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» What type of students are ideal for this program?
» Will the exercise science program prepare me for certification?
» What kind of employment opportunities are in this field?
» What if I decide to pursue graduate school after obtaining a B.S. in exercise science?
» What is unique about exercise science program at Becker?
Yes. You may take several certifications during your sophomore or junior year, such as Cardiopulmonary Resuscitation (CPR), Certified Physical Trainer (CPT), and weight management consultation after you complete the related course work. However, some certification exams do require that candidates hold a bachelor of science degree or be enrolled as a senior college student. Based on your interest, you may choose to take the Exercise Specialist certification exam from the American College of Sports Medicine (ACSM) or (and) Certified Strength and Conditioning Specialist (CSCS) exam from the National Strength and Conditioning Association (NSCA) during your senior year or after graduation.
For more information on certification, visit the following web sites:
» American College of Sports Medicine (ACSM)
» American Council on Exercise (ACE)
» National Council on Strength and Fitness (NCSF)
» National Board of Fitness Examiners (NBFE)
» National Exercise Trainers Association (NETA)
» International Fitness Professionals Association (IFPA)
» National Exercise & Sports Trainers Association (NESTA)
» National Strength and Conditioning Association (NSCA)
» American Fitness Professional Association (AFPA)
» National Federation of Professional Trainers (NFPT)
» National Academy of Sports Medicine (NASM)
According to a 2010 article in the publication “Inside Higher Education,” the exercise science major has surged in popularity over the last 20 years. This can be attributed to increasing global awareness of fitness benefits, and a rapidly aging population demanding special attention. Many students are pursuing careers in coaching or as a fitness professional. More than 70% of graduates from the health and fitness concentration plan to look for job in the field directly after graduation. There is a diversity of career and job opportunities.
The following are examples of potential job opportunities:
The following are examples of potential job locations:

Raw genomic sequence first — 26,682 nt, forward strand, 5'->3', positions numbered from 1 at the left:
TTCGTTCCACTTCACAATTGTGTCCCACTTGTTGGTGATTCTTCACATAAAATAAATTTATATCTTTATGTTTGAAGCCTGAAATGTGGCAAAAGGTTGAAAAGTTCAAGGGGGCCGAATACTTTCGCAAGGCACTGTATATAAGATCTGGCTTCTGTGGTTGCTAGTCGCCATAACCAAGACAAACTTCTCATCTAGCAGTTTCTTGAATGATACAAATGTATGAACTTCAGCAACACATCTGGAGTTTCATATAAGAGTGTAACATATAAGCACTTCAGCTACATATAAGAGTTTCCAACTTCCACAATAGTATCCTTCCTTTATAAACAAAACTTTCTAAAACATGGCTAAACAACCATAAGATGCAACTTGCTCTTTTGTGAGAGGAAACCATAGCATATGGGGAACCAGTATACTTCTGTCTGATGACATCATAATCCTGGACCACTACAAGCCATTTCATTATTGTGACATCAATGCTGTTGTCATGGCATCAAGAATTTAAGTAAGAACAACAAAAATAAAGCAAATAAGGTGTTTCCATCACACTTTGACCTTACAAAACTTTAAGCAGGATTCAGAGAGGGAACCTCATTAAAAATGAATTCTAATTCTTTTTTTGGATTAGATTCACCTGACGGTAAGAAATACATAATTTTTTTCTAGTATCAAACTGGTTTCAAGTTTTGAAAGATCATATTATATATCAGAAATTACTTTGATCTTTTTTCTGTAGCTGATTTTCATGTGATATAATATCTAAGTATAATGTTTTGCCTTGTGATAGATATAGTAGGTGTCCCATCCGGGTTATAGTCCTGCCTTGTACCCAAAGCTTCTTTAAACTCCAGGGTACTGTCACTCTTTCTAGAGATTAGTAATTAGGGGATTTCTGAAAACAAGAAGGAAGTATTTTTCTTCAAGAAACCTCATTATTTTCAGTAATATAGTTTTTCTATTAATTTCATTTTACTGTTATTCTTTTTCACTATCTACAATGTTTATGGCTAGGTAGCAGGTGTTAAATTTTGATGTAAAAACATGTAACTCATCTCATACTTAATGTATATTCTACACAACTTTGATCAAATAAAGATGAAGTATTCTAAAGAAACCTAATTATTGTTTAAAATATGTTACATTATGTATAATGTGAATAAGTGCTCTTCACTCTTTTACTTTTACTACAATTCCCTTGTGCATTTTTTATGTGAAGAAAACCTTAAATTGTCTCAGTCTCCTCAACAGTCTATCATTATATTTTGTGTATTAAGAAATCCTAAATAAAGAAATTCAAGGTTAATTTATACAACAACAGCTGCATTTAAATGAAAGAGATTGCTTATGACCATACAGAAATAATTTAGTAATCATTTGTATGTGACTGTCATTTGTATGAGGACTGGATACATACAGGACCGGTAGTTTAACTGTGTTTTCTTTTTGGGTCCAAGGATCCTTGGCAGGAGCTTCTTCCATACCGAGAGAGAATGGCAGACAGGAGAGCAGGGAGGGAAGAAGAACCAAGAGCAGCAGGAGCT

For more information about positions visit the American College of Sports Medicine or the following web sites:
American Alliance for Health, Physical Education, Recreation and Dance (AAHPERD)
American Association of Cardiovascular and Pulmonary Rehabilitation (AACPR)
American Society of Exercise Physiologists (ASEP)
Australian Association for Exercise and Sport Sciences (AAESS)
Canadian Academy of Sports Medicine (CASM)
Canadian Society for Exercise Physiology (CSEP)
Cooper Institute for Aerobics Research
Ethics and Safety Compliance Standards
Gatorade Sport Science Institute (GSSI)
IDEA Health and Fitness Association
International Association of Fitness Certifying Agencies
International Federation of Sports Medicine (FIMS)
International Health, Racquet, & Sportsclub Association
North American Society for Pediatric Exercise Medicine (NASPEM)
Sports Medicine Australia
Sports Medicine New Zealand
Electives are available to prepare students for graduate study in the field of their interest, including community health, health promotion and wellness, athletic training, strength and conditioning, exercise physiology, kinesiology, nutrition, occupational therapy, physician assistant, physical therapy, and chiropractics. Professors in the exercise science program have unique work experiences including coaching athletes, physical therapy and research. These diversified backgrounds help students who need specific guidance to pursue a career path they are interested in. Our flexible curriculum also makes it possible for students to complete a minor with no or limited additional courses.